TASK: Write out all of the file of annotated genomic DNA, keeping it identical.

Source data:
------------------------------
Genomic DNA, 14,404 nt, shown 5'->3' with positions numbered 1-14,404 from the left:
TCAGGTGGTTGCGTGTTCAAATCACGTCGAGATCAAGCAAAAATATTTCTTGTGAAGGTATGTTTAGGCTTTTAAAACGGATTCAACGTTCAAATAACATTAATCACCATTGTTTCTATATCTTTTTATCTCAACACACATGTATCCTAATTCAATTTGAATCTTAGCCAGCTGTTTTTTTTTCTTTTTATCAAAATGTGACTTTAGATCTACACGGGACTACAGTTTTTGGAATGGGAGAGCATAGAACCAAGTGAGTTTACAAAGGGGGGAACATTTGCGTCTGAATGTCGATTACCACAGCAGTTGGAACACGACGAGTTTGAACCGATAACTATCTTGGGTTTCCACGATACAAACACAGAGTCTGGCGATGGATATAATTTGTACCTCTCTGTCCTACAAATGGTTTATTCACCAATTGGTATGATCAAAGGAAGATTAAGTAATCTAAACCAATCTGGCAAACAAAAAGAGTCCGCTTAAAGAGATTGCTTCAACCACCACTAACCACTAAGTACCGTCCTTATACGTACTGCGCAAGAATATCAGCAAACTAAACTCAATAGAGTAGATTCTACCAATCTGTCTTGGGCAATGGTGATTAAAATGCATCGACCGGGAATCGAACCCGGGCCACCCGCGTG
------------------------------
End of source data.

Genomic DNA, 14,404 nt, shown 5'->3' with positions numbered 1-14,404 from the left:
TCAGGTGGTTGCGTGTTCAAATCACGTCGAGATCAAGCAAAAATATTTCTTGTGAAGGTATGTTTAGGCTTTTAAAACGGATTCAACGTTCAAATAACATTAATCACCATTGTTTCTATATCTTTTTATCTCAACACACATGTATCCTAATTCAATTTGAATCTTAGCCAGCTGTTTTTTTTTCTTTTTATCAAAATGTGACTTTAGATCTACACGGGACTACAGTTTTTGGAATGGGAGAGCATAGAACCAAGTGAGTTTACAAAGGGGGGAACATTTGCGTCTGAATGTCGATTACCACAGCAGTTGGAACACGACGAGTTTGAACCGATAACTATCTTGGGTTTCCACGATACAAACACAGAGTCTGGCGATGGATATAATTTGTACCTCTCTGTCCTACAAATGGTTTATTCACCAATTGGTATGATCAAAGGAAGATTAAGTAATCTAAACCAATCTGGCAAACAAAAAGAGTCCGCTTAAAGAGATTGCTTCAACCACCACTAACCACTAAGTACCGTCCTTATACGTACTGCGCAAGAATATCAGCAAACTAAACTCAATAGAGTAGATTCTACCAATCTGTCTTGGGCAATGGTGATTAAAATGCATCGACCGGGAATCGAACCCGGGCCACCCGCGTG